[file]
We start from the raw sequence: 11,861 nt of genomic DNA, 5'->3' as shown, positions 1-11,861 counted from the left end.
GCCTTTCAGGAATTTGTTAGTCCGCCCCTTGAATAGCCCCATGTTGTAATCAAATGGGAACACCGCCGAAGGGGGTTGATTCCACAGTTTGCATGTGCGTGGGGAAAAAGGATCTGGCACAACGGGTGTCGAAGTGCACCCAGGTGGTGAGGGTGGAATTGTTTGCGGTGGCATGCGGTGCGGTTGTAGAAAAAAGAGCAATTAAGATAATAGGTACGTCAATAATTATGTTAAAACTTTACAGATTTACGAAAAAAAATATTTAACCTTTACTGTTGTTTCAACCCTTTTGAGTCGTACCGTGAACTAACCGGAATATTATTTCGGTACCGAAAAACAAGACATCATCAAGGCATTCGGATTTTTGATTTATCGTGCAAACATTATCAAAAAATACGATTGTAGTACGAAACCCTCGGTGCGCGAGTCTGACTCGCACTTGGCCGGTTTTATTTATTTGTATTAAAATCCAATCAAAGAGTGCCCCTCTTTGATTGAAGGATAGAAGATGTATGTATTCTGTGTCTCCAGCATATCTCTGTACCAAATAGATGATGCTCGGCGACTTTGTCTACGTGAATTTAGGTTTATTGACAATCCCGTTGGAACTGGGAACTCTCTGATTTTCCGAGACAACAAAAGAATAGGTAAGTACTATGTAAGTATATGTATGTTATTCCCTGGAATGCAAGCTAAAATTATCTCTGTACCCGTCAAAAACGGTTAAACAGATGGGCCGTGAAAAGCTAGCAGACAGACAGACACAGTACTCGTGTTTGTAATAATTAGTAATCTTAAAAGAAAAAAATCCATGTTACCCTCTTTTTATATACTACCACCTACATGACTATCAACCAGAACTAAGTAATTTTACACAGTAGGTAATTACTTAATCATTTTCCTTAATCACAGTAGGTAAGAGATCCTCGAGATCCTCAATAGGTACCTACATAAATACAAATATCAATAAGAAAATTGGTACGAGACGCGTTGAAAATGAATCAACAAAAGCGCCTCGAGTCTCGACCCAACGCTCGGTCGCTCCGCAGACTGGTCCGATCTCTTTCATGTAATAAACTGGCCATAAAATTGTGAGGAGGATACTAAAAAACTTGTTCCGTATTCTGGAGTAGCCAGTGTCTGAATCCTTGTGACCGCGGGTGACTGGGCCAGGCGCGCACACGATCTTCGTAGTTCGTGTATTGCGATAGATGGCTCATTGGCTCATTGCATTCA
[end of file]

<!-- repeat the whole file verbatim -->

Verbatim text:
We start from the raw sequence: 11,861 nt of genomic DNA, 5'->3' as shown, positions 1-11,861 counted from the left end.
GCCTTTCAGGAATTTGTTAGTCCGCCCCTTGAATAGCCCCATGTTGTAATCAAATGGGAACACCGCCGAAGGGGGTTGATTCCACAGTTTGCATGTGCGTGGGGAAAAAGGATCTGGCACAACGGGTGTCGAAGTGCACCCAGGTGGTGAGGGTGGAATTGTTTGCGGTGGCATGCGGTGCGGTTGTAGAAAAAAGAGCAATTAAGATAATAGGTACGTCAATAATTATGTTAAAACTTTACAGATTTACGAAAAAAAATATTTAACCTTTACTGTTGTTTCAACCCTTTTGAGTCGTACCGTGAACTAACCGGAATATTATTTCGGTACCGAAAAACAAGACATCATCAAGGCATTCGGATTTTTGATTTATCGTGCAAACATTATCAAAAAATACGATTGTAGTACGAAACCCTCGGTGCGCGAGTCTGACTCGCACTTGGCCGGTTTTATTTATTTGTATTAAAATCCAATCAAAGAGTGCCCCTCTTTGATTGAAGGATAGAAGATGTATGTATTCTGTGTCTCCAGCATATCTCTGTACCAAATAGATGATGCTCGGCGACTTTGTCTACGTGAATTTAGGTTTATTGACAATCCCGTTGGAACTGGGAACTCTCTGATTTTCCGAGACAACAAAAGAATAGGTAAGTACTATGTAAGTATATGTATGTTATTCCCTGGAATGCAAGCTAAAATTATCTCTGTACCCGTCAAAAACGGTTAAACAGATGGGCCGTGAAAAGCTAGCAGACAGACAGACACAGTACTCGTGTTTGTAATAATTAGTAATCTTAAAAGAAAAAAATCCATGTTACCCTCTTTTTATATACTACCACCTACATGACTATCAACCAGAACTAAGTAATTTTACACAGTAGGTAATTACTTAATCATTTTCCTTAATCACAGTAGGTAAGAGATCCTCGAGATCCTCAATAGGTACCTACATAAATACAAATATCAATAAGAAAATTGGTACGAGACGCGTTGAAAATGAATCAACAAAAGCGCCTCGAGTCTCGACCCAACGCTCGGTCGCTCCGCAGACTGGTCCGATCTCTTTCATGTAATAAACTGGCCATAAAATTGTGAGGAGGATACTAAAAAACTTGTTCCGTATTCTGGAGTAGCCAGTGTCTGAATCCTTGTGACCGCGGGTGACTGGGCCAGGCGCGCACACGATCTTCGTAGTTCGTGTATTGCGATAGATGGCTCATTGGCTCATTGCATTCA